Take the 2-minute tour ×
Stack Overflow is a question and answer site for professional and enthusiast programmers. It's 100% free.

for example, the strrev() function. i know that it's declared in string.h, and i wanna to figure out how it is implemented. so where could i the source code?

OS: Windows XP SP3
IDE: Pelles C 6.50 RC3

share|improve this question
As Jonathan says, you should specify what system you're using. –  Matthew Flaschen Dec 29 '10 at 4:21
Also, strrev is not standard C. See string.h at the Open Group. –  Matthew Flaschen Dec 29 '10 at 4:29
sorry, i thought it was platform-irrelevant. –  Lion Dec 29 '10 at 4:30
and sorry again for the wrong example. but does a file like "string.c" exist? –  Lion Dec 29 '10 at 4:32

2 Answers 2

up vote 4 down vote accepted

If you just want to see the source to an implementation of the standard C library (albeit one that is in wide use), the source to glibc is available. You can clone the git repository:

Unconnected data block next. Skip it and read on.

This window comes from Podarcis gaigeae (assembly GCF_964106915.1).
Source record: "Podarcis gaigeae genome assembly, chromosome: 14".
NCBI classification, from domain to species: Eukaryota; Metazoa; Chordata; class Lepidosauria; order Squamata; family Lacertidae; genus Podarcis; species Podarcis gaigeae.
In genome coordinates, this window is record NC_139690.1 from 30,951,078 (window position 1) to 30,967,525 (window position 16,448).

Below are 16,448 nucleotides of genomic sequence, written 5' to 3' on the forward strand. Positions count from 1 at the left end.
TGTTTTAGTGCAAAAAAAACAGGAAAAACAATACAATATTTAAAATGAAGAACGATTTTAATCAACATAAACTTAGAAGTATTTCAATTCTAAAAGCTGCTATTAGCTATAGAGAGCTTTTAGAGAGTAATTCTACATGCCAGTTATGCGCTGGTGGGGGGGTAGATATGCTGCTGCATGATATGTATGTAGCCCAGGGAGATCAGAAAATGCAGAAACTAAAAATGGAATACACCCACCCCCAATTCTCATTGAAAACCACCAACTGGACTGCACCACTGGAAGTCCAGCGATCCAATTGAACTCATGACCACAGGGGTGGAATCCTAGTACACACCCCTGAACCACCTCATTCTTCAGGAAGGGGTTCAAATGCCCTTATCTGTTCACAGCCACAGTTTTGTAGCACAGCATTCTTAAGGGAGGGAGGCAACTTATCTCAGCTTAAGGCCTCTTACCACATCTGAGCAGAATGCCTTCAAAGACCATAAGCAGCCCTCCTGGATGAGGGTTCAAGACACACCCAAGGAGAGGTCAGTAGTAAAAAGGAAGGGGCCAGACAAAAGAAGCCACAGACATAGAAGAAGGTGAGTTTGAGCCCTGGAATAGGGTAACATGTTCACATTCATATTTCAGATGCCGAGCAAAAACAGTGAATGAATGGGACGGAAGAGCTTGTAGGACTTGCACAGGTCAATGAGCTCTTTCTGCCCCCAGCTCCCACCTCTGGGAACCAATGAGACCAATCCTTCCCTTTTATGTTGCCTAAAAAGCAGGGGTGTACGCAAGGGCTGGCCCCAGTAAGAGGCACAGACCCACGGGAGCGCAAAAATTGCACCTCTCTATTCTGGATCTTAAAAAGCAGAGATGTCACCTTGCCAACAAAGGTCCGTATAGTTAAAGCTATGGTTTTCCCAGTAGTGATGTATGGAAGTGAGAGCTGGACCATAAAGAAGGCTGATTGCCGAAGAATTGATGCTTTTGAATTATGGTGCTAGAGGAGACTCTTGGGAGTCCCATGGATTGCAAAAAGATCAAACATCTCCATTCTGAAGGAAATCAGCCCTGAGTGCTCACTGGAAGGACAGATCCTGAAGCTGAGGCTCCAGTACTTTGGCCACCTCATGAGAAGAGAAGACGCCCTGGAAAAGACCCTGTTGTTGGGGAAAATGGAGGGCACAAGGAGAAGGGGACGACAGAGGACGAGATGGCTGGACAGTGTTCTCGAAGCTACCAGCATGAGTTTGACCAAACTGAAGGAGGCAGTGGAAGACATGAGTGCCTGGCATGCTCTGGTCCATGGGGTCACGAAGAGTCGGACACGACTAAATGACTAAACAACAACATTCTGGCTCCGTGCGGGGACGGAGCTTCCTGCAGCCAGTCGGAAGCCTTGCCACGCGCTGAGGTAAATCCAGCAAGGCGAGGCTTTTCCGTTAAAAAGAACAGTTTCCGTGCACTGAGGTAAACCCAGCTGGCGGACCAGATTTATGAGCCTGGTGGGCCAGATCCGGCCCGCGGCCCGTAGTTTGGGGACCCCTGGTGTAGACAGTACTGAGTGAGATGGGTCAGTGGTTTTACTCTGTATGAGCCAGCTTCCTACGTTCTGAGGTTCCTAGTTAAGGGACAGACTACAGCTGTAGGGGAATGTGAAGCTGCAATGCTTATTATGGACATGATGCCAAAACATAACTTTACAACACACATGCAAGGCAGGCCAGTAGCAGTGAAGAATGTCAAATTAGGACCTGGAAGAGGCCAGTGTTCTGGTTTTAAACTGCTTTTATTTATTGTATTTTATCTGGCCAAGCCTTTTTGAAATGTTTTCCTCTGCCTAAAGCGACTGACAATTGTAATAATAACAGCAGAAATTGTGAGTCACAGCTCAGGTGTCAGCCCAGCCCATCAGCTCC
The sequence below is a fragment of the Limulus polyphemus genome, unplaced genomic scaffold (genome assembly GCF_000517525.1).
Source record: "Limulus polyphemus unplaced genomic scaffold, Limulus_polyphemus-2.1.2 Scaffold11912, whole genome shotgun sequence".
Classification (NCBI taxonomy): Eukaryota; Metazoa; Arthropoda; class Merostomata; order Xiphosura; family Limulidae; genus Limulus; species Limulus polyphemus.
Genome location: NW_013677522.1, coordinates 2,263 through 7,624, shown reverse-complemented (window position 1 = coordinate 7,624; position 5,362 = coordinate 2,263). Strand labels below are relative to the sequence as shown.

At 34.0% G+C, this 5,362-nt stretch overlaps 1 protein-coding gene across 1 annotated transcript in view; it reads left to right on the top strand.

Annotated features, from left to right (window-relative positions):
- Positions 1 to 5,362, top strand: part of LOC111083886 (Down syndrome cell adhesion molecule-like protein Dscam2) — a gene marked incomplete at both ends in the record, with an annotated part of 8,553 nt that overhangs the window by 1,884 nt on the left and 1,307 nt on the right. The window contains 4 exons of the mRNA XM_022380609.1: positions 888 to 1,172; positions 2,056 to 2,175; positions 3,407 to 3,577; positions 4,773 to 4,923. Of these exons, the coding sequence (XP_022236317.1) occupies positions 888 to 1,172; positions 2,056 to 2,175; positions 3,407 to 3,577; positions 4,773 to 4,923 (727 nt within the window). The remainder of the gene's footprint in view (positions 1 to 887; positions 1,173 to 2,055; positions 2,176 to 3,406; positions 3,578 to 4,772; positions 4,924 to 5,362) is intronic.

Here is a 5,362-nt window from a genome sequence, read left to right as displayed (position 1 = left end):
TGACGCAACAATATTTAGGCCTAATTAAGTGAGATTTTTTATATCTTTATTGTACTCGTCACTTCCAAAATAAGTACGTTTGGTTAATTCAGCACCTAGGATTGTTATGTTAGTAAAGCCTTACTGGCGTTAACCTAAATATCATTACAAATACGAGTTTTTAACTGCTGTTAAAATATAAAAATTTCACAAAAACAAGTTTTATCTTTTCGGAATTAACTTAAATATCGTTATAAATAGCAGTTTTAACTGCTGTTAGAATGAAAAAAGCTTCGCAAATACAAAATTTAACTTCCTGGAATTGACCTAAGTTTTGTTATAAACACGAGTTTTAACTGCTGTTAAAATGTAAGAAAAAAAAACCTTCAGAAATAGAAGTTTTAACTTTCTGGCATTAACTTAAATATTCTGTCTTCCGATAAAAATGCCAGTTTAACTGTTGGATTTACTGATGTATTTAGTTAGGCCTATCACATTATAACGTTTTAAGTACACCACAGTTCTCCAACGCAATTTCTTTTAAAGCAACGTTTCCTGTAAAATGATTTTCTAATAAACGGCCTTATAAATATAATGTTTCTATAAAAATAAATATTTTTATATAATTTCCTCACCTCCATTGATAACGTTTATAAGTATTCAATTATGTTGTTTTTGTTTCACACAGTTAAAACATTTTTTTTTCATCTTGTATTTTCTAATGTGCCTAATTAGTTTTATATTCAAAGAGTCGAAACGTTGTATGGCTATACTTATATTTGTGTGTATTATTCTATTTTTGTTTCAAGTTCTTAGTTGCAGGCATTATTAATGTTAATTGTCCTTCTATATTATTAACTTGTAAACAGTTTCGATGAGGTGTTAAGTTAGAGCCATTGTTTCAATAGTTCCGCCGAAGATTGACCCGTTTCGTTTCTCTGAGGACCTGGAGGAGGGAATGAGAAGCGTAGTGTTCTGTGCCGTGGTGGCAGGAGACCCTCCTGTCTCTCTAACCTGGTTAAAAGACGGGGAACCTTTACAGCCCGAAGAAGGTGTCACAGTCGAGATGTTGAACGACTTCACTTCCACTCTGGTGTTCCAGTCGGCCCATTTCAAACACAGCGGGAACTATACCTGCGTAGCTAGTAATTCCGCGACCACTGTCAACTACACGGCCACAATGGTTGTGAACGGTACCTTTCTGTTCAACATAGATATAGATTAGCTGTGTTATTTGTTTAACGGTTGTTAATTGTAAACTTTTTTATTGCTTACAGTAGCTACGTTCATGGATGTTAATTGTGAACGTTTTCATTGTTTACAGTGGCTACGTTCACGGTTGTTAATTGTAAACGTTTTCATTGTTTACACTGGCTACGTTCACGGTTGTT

git clone git://sourceware.org/git/glibc.git

You can also examine the source in a browser. Here's the string library, for instance.

glibc does not include strrev(). However, if you Google for

strrev c

you'll get hits to various implementations. For example: http://www.cas.mcmaster.ca/~kahl/SE2S03/2006/C/strrev.c and ftp://ftp.ecs.vuw.ac.nz/pub/libs/libstrings/strrev.c.

share|improve this answer
your answer is exactly what i want. thank you! –  Lion Dec 29 '10 at 4:38

It depends where your particular compiler puts it. Many compilers don't provide the library source code.

share|improve this answer
so where to find the source code? –  Lion Dec 29 '10 at 4:29
This is an obscure product that I haven't used. How do you know this package includes library source? –  Jonathan Wood Dec 29 '10 at 4:32
no. it doesn't provide source code files. instead lots of *.lib files are included. –  Lion Dec 29 '10 at 4:39
Well there you go. –  Jonathan Wood Dec 29 '10 at 4:47

Your Answer


By posting your answer, you agree to the privacy policy and terms of service.

Not the answer you're looking for? Browse other questions tagged or ask your own question.